November 2016

Sylvester Kampamba wins Disney Conservation Hero Award

Sylvester_teaching__c__patrick_eickemeier

 

Zambian Education Officer, Sylvester Kampamba, has been honoured with a Conservation Hero Award from the Disney Conservation Fund in recognition of his achievements teaching Zambian school children to protect rhinos. The award recognises local citizens for their commitment to reversing the decline of wildlife and engaging communities in conservation. Recipients from around the world were nominated by non-profit environmental organisations, and each honoree and his or her nominating organisation will share a $1,500 award from the fund.

 In the 1970s and 80s Zambia’s entire rhino population was poached; rhinos were officially declared extinct in 1998 after more than a decade without recorded sightings. Rhinos were reintroduced to Zambia in North Luangwa National Park by the Frankfurt Zoological Society’s North Luangwa Conservation Programme (NLCP) between 2003 and 2010. Animals were translocated from South Africa in what was then the biggest undertaking of its kind. Since the associated education programme began, the population has continued to grow and no rhinos have been poached in the region; bucking continental trends. (Across Africa, over 6,000 rhinos have been poached for their horns since the current poaching crisis began in 2006.)

Sylvester first came to work for the NLCP in 1997 as a casual labourer in preparation for the rhinos’ arrival. It soon became apparent he had a natural affinity with children and that conservation was his passion. “Without Sylvester there wouldn’t be an education programme” explains Claire Lewis, Technical Advisor to NLCP. “He is from the area and speaks the language, and he remembered what inspired him when he was a kid still at school and so has been instrumental to our success. When the children come to visit, they see all the employment opportunities conservationists can bring. They can become rangers, or mechanics, or work in education. He’s a real role model to them and this award is so well-deserved.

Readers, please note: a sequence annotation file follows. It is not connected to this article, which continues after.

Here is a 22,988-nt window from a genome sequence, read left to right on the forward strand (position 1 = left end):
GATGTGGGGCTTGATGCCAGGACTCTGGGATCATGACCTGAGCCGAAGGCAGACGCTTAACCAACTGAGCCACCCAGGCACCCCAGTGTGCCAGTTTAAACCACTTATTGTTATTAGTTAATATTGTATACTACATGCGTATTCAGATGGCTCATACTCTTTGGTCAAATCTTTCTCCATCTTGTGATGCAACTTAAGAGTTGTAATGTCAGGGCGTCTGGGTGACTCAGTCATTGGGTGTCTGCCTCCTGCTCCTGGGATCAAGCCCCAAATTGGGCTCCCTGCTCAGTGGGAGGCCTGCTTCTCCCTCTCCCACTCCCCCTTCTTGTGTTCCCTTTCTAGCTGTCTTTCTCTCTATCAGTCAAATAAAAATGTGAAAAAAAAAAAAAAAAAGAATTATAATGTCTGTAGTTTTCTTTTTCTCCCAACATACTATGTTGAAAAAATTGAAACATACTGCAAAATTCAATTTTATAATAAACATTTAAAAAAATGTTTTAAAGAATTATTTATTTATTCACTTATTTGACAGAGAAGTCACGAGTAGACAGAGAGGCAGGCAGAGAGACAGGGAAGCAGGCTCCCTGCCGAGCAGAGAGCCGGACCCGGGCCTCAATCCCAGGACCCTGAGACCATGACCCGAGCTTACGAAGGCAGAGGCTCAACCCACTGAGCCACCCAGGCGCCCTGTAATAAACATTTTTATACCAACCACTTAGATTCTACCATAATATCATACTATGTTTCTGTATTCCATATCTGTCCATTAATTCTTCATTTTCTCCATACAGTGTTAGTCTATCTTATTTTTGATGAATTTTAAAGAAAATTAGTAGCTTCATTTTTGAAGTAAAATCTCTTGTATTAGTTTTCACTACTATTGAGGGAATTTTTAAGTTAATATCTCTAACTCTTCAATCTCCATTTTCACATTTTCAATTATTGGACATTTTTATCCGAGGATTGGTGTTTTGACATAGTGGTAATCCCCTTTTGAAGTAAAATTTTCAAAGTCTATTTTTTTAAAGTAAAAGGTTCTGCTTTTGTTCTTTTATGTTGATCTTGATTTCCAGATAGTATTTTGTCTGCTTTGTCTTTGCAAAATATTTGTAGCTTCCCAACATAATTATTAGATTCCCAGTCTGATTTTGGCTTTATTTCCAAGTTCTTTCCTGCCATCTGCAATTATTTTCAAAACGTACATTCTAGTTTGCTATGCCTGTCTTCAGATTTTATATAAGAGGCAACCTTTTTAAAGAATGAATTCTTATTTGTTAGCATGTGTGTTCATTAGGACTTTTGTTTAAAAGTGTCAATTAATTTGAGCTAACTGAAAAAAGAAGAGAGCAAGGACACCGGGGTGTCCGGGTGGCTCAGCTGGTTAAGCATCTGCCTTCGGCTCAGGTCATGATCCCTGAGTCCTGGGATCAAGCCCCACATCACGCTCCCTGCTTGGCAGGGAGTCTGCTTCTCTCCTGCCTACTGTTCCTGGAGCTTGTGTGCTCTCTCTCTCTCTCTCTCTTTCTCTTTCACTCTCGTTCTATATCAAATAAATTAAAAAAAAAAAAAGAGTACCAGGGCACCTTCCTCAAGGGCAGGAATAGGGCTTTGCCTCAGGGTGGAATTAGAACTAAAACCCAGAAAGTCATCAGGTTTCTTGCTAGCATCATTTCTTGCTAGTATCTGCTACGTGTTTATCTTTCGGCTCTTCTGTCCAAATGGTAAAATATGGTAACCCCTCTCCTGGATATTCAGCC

Through the Lolesha Luangwa conservation education program, Sylvester teaches children aged 11-14, specifically targeted as they are old enough to both understand conservation messages and to actively pass them on to their family and community; creating a ripple effect of ownership and responsibility for the region’s natural resources. Save the Rhino International has funded Lolesha Luangwa since 2006 and nominated Sylvester for a 2016 Disney Conservation Hero award. Save the Rhino Director Cathy Dean says: “It’s hard to think of a more inspiring and engaging individual, who has made spreading the message about the importance of conserving black rhinos among the local community his personal mission, and who does so with such effectiveness and enthusiasm.”

The Disney Conservation Fund focuses on reversing the decline of wildlife and increasing the time kids spend in nature. Since 2004, Disney has honored more than 100 Conservation Heroes from around the world for their extraordinary conservation efforts.